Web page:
Yet, today’s retailers are stuck in a perpetual balancing act of employee expectations and aggressive operational goals, making it difficult to achieve maintain a productive and profitable workforce.

Forecasting with impact 

Forecasting models were on everyone’s mind at the show for addressing the today’s continually shifting challenges. Keynote speaker Michelle Gass, President of Levi Strauss & Co., said one of the key principles for creating a unified commerce experience was that everyone today needs to think like an omnichannel retailer. When it comes to staffing effectively, retailers can navigate the balance of costs and productivity by leveraging the power of machine learning in labor planning.

Using machine learning and data assets can help managers bridge gaps in planning on the floor to make better decisions about staffing. Organizations now hold so much data that there’s an expectation from the top that leaders will translate this data into time-sensitive, real-time insights. They want to act right away to prevent no-shows and manage overtime and labor costs. In addition to planning for the short-term, when leaders can forecast future labor requirements, they can allocate workers more precisely to help reduce unplanned overtime and provide associates with more notice and flexibility.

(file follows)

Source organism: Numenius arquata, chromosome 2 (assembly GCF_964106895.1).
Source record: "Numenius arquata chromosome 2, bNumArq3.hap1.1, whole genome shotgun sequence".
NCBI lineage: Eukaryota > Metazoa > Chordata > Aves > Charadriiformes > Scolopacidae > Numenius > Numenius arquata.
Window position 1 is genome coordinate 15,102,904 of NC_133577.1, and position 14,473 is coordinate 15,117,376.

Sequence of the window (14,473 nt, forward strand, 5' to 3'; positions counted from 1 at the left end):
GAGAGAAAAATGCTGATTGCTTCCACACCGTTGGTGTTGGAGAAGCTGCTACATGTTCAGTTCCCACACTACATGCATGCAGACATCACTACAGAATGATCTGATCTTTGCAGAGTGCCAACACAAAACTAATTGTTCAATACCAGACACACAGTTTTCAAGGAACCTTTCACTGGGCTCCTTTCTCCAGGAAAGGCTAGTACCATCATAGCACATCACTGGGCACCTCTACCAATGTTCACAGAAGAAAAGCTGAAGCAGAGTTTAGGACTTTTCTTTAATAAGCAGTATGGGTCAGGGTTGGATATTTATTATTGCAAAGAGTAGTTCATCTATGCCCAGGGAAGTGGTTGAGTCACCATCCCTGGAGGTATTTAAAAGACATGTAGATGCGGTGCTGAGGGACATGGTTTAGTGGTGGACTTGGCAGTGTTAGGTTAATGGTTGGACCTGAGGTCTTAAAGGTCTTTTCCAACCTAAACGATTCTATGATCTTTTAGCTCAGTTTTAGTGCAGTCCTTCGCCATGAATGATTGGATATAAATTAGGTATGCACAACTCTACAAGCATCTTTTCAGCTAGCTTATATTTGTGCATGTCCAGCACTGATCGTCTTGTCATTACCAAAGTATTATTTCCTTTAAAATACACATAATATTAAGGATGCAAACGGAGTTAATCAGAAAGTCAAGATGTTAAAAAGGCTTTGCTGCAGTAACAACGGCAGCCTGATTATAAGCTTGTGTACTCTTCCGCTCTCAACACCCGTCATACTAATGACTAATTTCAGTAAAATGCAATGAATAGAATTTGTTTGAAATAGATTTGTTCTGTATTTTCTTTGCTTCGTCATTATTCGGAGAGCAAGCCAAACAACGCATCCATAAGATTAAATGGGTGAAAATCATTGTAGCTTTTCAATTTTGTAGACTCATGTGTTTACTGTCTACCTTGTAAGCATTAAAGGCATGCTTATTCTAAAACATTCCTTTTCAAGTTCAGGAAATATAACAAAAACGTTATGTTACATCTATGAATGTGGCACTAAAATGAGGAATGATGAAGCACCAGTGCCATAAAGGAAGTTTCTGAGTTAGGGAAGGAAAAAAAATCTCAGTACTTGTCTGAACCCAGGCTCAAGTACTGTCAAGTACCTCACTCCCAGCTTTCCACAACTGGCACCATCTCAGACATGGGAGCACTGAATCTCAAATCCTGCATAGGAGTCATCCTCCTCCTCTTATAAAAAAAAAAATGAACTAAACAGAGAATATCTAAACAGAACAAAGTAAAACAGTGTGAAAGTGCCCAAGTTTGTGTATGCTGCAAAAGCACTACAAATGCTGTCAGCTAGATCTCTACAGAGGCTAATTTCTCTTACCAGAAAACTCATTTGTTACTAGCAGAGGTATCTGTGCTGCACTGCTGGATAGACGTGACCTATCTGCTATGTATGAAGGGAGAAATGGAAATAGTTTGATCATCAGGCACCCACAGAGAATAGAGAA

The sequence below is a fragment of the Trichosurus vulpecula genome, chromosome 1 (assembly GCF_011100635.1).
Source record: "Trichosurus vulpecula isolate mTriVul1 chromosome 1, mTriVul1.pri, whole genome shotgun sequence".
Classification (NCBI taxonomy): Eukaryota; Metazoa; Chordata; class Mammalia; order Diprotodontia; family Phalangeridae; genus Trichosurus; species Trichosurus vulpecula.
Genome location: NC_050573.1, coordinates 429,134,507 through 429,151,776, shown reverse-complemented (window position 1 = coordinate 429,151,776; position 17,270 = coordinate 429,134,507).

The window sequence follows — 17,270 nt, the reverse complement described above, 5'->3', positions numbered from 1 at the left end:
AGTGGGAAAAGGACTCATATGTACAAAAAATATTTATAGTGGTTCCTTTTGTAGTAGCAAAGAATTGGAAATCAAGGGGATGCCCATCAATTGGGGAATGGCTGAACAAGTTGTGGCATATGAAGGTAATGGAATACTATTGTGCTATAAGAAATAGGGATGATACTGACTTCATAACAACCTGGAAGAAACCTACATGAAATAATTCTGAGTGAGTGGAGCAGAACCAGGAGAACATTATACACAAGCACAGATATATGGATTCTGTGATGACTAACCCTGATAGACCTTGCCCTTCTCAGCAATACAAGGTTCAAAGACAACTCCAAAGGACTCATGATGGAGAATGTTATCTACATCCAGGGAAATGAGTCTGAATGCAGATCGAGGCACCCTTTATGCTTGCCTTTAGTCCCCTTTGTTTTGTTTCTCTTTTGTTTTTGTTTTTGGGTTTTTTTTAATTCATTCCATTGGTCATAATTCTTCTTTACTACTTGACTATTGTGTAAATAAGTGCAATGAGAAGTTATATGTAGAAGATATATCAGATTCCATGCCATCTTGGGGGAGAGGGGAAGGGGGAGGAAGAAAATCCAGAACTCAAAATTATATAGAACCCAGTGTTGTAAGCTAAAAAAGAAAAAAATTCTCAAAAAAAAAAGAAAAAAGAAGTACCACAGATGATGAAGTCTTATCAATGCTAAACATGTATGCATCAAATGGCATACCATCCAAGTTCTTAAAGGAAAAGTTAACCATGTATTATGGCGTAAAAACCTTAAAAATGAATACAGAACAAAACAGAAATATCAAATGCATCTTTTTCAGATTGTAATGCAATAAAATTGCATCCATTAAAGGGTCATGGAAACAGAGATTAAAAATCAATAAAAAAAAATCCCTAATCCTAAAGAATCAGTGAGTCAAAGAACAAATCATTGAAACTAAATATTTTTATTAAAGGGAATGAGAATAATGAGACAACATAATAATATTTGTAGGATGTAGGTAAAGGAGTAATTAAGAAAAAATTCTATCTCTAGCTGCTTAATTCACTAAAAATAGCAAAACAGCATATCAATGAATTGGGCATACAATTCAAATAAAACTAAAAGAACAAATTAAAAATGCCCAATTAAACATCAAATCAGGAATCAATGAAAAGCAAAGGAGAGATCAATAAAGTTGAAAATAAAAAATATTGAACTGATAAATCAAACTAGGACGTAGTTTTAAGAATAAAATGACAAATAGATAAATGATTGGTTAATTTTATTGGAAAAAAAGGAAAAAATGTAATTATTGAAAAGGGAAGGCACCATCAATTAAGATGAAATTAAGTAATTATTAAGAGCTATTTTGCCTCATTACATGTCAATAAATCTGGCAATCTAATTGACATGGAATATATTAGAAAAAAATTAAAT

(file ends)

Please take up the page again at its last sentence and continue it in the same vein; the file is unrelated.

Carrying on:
Anshu Bhardwaj, Senior Vice President and COO of Walmart Global Technology and Walmart Commerce Technologies also spoke on how AI can help workers evolve with the times with expertise at their fingertips. Today’s pacesetters will embrace AI, automation, and self-service technologies to simplify repetitive tasks. This will help refocus the whole workforce on the most meaningful work. Predictive technologies can create more agility in workforce operations to better forecast demand, manage day-to-day availability, and match labor to work. This process can be taken a step further to create a better experience for long and short-term planning, with workforce insights through scalable data models.